The medical billing job market is by far one of the most exciting jobs markets nowadays. This market has shown constant growth over the last decade or if the trends continue, it will be amongst the fastest growing fields in recent history. While, yes there is a huge demand right now for medical billers and coders right now, there seems to be a huge misunderstanding regarding what both of these professionals actually do.
The good news is that neither of these careers requires a college degree, though this may change in the future. As of today the only requirement to work in either field is a certification via the AAPC or the AHIMA. Once certified, a billing clerk or coder can expect to earn a considerably higher salary than those who are not certified.
On to the actual differences between the two fields; while they may initially sound similar, their tasks are quite different. A medical coder is in charge of coding a patient’s diagnosis along with the requests for payments from the insurance company. A certified professional coder can expect to make on average $47,000 a year depending on several factors including previous experience and geographical location, which seems to be one of the most important factors for salary when it comes to medical coding jobs. Those who end up working in the Midwest and the Northeast will generally make an average of 6,000 dollars more than those who are located in the Southeast and Southwest.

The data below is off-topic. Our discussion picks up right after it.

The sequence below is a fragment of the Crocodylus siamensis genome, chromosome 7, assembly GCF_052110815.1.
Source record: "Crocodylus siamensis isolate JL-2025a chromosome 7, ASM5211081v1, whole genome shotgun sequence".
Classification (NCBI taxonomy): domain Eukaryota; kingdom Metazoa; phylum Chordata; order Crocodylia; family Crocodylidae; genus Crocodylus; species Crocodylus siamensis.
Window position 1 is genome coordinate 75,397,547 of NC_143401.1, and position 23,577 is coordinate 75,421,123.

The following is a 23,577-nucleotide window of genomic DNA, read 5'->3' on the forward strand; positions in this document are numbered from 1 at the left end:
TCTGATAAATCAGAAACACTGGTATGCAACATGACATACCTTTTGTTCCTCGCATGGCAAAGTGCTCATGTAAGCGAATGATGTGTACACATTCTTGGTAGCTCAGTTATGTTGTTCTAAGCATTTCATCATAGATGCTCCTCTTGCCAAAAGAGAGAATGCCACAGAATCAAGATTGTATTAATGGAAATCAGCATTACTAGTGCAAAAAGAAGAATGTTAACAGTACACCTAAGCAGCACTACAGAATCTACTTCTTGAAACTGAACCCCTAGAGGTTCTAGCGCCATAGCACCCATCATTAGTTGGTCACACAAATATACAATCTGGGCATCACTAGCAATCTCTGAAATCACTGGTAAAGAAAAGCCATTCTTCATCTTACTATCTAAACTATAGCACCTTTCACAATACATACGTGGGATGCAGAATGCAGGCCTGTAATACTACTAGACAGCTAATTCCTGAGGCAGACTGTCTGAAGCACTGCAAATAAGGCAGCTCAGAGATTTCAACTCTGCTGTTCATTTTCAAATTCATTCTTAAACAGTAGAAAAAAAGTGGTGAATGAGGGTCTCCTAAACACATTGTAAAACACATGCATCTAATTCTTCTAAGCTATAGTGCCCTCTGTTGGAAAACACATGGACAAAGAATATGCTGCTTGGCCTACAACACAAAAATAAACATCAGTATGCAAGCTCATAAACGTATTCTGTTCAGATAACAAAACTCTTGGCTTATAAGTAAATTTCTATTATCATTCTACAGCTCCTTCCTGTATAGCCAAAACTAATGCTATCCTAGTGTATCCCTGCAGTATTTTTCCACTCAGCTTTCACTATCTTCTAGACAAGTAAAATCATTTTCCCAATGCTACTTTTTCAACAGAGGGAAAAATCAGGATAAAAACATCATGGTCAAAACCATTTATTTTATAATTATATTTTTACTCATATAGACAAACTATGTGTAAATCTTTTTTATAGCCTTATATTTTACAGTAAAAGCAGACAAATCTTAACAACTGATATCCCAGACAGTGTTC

On the other hand, a medical biller or medical billing clerk makes sure that the billing of the services provided is accurate and makes sure that it is handled correctly. Daily tasks include auditing and submitting claims, handling billing problems, make collection calls and calling insurance companies to discuss claims. A certified professional medical auditor or billing clerk can expect to make an average of $60,000 a year, which is considerably higher than the salary a medical coder, makes per year, bringing the overall average earning for billing clerks and coders to $55,000 a year. Location is once again, the most important driving factor when it comes to salaries; the regions with lowest salaries for medical billing clerks were the East South Central and the West North Central regions of the country, where reported earnings were on average 14% lower compared to those in the Northeast and Midwest regions.